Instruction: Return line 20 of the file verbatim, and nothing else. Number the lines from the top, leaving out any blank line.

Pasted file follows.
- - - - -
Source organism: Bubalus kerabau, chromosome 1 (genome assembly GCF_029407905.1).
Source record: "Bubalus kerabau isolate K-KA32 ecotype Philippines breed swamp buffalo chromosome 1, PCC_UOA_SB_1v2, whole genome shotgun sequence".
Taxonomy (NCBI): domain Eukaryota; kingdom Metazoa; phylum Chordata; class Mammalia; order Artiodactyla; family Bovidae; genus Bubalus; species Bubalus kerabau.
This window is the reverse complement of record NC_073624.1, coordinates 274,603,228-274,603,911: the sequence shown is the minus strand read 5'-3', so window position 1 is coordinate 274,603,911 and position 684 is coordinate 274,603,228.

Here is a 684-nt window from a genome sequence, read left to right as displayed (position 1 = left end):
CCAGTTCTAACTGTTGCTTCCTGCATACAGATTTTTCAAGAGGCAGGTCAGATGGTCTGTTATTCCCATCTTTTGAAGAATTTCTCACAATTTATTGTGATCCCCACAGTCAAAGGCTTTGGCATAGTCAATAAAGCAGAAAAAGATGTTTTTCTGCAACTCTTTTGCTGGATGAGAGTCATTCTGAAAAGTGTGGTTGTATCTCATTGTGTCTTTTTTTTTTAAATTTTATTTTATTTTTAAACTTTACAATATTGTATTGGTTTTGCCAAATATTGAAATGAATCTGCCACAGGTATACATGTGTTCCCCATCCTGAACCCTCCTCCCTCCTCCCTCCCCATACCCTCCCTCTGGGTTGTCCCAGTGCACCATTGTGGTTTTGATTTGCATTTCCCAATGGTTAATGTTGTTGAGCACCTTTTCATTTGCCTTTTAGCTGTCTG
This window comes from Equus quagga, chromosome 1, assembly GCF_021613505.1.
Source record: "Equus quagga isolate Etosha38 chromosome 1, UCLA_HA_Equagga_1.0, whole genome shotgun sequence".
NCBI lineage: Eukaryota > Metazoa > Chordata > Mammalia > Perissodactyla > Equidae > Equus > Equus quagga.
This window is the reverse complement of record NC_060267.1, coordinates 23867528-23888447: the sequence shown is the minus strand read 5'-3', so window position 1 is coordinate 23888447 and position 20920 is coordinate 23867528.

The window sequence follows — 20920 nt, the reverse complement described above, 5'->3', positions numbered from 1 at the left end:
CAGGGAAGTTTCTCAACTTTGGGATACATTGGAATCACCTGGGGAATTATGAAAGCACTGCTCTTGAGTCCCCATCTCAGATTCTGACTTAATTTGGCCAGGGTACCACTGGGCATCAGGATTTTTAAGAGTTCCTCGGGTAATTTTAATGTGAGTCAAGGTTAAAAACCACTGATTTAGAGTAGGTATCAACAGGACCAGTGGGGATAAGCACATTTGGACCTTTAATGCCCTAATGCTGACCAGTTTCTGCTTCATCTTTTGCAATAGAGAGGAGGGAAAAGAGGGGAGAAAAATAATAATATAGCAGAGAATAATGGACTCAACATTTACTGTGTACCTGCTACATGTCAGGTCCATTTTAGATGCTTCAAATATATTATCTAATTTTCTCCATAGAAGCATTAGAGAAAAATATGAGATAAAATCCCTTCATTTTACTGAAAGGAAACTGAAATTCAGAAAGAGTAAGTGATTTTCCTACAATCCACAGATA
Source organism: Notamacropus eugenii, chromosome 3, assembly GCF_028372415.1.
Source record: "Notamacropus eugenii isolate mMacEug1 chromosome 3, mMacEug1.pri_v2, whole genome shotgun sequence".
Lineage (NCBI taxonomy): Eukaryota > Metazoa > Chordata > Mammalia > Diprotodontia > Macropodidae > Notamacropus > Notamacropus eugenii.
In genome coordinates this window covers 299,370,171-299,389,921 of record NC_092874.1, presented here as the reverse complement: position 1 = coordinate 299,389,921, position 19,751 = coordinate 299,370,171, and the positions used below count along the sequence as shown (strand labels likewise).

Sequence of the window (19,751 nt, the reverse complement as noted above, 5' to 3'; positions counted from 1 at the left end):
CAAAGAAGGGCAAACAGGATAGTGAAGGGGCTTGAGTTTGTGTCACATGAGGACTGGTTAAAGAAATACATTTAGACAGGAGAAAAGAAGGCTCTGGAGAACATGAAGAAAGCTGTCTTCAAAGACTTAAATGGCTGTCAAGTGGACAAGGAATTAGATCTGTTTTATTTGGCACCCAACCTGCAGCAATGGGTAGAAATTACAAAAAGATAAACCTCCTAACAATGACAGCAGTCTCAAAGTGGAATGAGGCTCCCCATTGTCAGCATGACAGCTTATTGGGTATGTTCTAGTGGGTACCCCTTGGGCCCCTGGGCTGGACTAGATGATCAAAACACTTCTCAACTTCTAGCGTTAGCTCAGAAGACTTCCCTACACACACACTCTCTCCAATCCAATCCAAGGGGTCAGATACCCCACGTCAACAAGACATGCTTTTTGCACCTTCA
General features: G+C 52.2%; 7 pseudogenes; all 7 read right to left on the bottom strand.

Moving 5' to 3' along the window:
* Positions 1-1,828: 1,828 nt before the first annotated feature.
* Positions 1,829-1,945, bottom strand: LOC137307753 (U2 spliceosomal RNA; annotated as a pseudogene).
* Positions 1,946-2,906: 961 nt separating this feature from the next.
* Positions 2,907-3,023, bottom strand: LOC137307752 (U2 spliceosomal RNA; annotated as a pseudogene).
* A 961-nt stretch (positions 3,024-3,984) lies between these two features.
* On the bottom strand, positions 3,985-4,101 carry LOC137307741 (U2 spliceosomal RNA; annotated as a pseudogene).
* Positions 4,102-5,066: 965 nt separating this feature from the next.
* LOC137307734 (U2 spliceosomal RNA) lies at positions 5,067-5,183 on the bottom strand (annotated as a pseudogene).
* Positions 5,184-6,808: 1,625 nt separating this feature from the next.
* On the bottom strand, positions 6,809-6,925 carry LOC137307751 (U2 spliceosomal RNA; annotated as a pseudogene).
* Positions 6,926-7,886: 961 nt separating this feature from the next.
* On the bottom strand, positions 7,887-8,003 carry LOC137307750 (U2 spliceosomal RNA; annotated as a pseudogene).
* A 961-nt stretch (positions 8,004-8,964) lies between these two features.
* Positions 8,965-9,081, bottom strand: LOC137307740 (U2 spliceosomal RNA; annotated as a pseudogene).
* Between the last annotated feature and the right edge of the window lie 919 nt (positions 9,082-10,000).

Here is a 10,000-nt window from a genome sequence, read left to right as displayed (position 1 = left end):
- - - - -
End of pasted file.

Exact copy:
Moving 5' to 3' along the window: